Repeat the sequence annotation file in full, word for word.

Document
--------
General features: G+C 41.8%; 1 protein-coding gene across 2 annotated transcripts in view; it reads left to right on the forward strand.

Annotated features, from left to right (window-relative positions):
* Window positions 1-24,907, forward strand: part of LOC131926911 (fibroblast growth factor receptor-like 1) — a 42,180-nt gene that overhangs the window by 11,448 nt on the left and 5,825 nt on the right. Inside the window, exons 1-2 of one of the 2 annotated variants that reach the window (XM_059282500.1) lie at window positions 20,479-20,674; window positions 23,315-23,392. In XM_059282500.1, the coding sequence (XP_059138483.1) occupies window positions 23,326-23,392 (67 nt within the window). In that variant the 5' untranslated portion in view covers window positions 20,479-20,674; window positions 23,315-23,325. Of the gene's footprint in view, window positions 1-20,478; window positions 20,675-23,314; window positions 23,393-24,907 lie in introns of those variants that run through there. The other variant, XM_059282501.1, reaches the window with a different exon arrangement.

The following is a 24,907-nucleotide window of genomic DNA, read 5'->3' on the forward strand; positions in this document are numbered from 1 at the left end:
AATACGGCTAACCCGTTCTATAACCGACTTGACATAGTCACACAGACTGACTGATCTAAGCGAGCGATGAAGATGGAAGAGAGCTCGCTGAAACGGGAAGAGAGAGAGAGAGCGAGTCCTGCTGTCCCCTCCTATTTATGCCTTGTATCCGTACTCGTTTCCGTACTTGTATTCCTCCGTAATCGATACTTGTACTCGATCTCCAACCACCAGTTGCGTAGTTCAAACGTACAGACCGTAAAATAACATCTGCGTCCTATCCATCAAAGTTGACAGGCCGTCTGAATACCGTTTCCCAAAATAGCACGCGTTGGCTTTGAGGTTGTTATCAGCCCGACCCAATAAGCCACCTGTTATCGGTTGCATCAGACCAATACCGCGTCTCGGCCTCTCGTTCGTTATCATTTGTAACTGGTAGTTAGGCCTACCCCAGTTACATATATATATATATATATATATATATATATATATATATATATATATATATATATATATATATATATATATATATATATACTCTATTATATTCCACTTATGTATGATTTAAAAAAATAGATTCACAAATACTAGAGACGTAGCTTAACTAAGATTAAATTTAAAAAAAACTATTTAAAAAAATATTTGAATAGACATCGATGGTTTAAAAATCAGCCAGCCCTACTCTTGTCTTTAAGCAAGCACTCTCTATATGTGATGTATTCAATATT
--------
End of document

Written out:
General features: G+C 41.8%; 1 protein-coding gene across 2 annotated transcripts in view; it reads left to right on the forward strand.

Annotated features, from left to right (window-relative positions):
* Window positions 1-24,907, forward strand: part of LOC131926911 (fibroblast growth factor receptor-like 1) — a 42,180-nt gene that overhangs the window by 11,448 nt on the left and 5,825 nt on the right. Inside the window, exons 1-2 of one of the 2 annotated variants that reach the window (XM_059282500.1) lie at window positions 20,479-20,674; window positions 23,315-23,392. In XM_059282500.1, the coding sequence (XP_059138483.1) occupies window positions 23,326-23,392 (67 nt within the window). In that variant the 5' untranslated portion in view covers window positions 20,479-20,674; window positions 23,315-23,325. Of the gene's footprint in view, window positions 1-20,478; window positions 20,675-23,314; window positions 23,393-24,907 lie in introns of those variants that run through there. The other variant, XM_059282501.1, reaches the window with a different exon arrangement.

The following is a 24,907-nucleotide window of genomic DNA, read 5'->3' on the forward strand; positions in this document are numbered from 1 at the left end:
AATACGGCTAACCCGTTCTATAACCGACTTGACATAGTCACACAGACTGACTGATCTAAGCGAGCGATGAAGATGGAAGAGAGCTCGCTGAAACGGGAAGAGAGAGAGAGAGCGAGTCCTGCTGTCCCCTCCTATTTATGCCTTGTATCCGTACTCGTTTCCGTACTTGTATTCCTCCGTAATCGATACTTGTACTCGATCTCCAACCACCAGTTGCGTAGTTCAAACGTACAGACCGTAAAATAACATCTGCGTCCTATCCATCAAAGTTGACAGGCCGTCTGAATACCGTTTCCCAAAATAGCACGCGTTGGCTTTGAGGTTGTTATCAGCCCGACCCAATAAGCCACCTGTTATCGGTTGCATCAGACCAATACCGCGTCTCGGCCTCTCGTTCGTTATCATTTGTAACTGGTAGTTAGGCCTACCCCAGTTACATATATATATATATATATATATATATATATATATATATATATATATATATATATATATATATATATATATATATATATACTCTATTATATTCCACTTATGTATGATTTAAAAAAATAGATTCACAAATACTAGAGACGTAGCTTAACTAAGATTAAATTTAAAAAAAACTATTTAAAAAAATATTTGAATAGACATCGATGGTTTAAAAATCAGCCAGCCCTACTCTTGTCTTTAAGCAAGCACTCTCTATATGTGATGTATTCAATATT